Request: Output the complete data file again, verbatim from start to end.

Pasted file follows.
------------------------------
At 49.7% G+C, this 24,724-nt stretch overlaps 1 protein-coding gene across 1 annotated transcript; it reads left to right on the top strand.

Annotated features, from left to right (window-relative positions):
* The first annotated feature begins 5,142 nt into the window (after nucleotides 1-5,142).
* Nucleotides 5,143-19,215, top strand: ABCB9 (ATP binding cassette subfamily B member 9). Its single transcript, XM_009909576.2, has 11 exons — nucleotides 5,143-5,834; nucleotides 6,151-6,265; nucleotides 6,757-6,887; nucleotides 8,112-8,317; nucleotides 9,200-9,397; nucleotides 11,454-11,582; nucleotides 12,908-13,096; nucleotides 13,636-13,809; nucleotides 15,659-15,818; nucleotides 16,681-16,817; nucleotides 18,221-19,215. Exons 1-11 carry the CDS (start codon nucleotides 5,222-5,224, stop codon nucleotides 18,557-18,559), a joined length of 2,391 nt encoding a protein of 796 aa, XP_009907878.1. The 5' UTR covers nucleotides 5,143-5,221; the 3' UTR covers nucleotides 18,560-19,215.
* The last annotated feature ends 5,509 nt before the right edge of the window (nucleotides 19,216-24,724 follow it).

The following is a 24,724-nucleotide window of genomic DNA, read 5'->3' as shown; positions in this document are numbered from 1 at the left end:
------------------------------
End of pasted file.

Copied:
At 49.7% G+C, this 24,724-nt stretch overlaps 1 protein-coding gene across 1 annotated transcript; it reads left to right on the top strand.

Annotated features, from left to right (window-relative positions):
* The first annotated feature begins 5,142 nt into the window (after nucleotides 1-5,142).
* Nucleotides 5,143-19,215, top strand: ABCB9 (ATP binding cassette subfamily B member 9). Its single transcript, XM_009909576.2, has 11 exons — nucleotides 5,143-5,834; nucleotides 6,151-6,265; nucleotides 6,757-6,887; nucleotides 8,112-8,317; nucleotides 9,200-9,397; nucleotides 11,454-11,582; nucleotides 12,908-13,096; nucleotides 13,636-13,809; nucleotides 15,659-15,818; nucleotides 16,681-16,817; nucleotides 18,221-19,215. Exons 1-11 carry the CDS (start codon nucleotides 5,222-5,224, stop codon nucleotides 18,557-18,559), a joined length of 2,391 nt encoding a protein of 796 aa, XP_009907878.1. The 5' UTR covers nucleotides 5,143-5,221; the 3' UTR covers nucleotides 18,560-19,215.
* The last annotated feature ends 5,509 nt before the right edge of the window (nucleotides 19,216-24,724 follow it).

The following is a 24,724-nucleotide window of genomic DNA, read 5'->3' as shown; positions in this document are numbered from 1 at the left end: